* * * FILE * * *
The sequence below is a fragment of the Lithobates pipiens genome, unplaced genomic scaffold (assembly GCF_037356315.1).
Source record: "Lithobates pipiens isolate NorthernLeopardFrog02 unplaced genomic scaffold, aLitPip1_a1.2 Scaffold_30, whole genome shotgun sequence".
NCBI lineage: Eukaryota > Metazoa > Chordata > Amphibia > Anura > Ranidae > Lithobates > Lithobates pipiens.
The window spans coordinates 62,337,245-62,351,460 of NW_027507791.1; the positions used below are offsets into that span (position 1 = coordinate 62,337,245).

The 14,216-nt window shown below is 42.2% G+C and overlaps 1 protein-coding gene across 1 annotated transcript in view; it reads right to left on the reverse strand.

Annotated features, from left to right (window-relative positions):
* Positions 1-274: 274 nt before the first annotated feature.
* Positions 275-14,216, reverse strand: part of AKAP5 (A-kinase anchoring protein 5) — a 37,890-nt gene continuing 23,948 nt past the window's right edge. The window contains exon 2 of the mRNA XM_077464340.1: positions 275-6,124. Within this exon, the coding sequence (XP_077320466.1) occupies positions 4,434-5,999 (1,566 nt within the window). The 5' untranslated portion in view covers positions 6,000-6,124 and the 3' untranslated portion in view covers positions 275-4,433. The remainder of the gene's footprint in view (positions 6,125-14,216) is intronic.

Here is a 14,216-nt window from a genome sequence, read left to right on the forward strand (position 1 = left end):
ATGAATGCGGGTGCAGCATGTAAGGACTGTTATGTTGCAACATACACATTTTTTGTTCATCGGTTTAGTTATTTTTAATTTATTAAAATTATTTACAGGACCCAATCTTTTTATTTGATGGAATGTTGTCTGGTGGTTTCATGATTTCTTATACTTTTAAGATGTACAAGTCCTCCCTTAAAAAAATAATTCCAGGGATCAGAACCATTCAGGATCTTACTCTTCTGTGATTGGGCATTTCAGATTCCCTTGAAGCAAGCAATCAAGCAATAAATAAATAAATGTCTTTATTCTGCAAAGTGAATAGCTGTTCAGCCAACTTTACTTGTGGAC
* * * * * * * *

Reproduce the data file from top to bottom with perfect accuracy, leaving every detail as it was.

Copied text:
The sequence below is a fragment of the Lithobates pipiens genome, unplaced genomic scaffold (assembly GCF_037356315.1).
Source record: "Lithobates pipiens isolate NorthernLeopardFrog02 unplaced genomic scaffold, aLitPip1_a1.2 Scaffold_30, whole genome shotgun sequence".
NCBI lineage: Eukaryota > Metazoa > Chordata > Amphibia > Anura > Ranidae > Lithobates > Lithobates pipiens.
The window spans coordinates 62,337,245-62,351,460 of NW_027507791.1; the positions used below are offsets into that span (position 1 = coordinate 62,337,245).

The 14,216-nt window shown below is 42.2% G+C and overlaps 1 protein-coding gene across 1 annotated transcript in view; it reads right to left on the reverse strand.

Annotated features, from left to right (window-relative positions):
* Positions 1-274: 274 nt before the first annotated feature.
* Positions 275-14,216, reverse strand: part of AKAP5 (A-kinase anchoring protein 5) — a 37,890-nt gene continuing 23,948 nt past the window's right edge. The window contains exon 2 of the mRNA XM_077464340.1: positions 275-6,124. Within this exon, the coding sequence (XP_077320466.1) occupies positions 4,434-5,999 (1,566 nt within the window). The 5' untranslated portion in view covers positions 6,000-6,124 and the 3' untranslated portion in view covers positions 275-4,433. The remainder of the gene's footprint in view (positions 6,125-14,216) is intronic.

Here is a 14,216-nt window from a genome sequence, read left to right on the forward strand (position 1 = left end):
ATGAATGCGGGTGCAGCATGTAAGGACTGTTATGTTGCAACATACACATTTTTTGTTCATCGGTTTAGTTATTTTTAATTTATTAAAATTATTTACAGGACCCAATCTTTTTATTTGATGGAATGTTGTCTGGTGGTTTCATGATTTCTTATACTTTTAAGATGTACAAGTCCTCCCTTAAAAAAATAATTCCAGGGATCAGAACCATTCAGGATCTTACTCTTCTGTGATTGGGCATTTCAGATTCCCTTGAAGCAAGCAATCAAGCAATAAATAAATAAATGTCTTTATTCTGCAAAGTGAATAGCTGTTCAGCCAACTTTACTTGTGGAC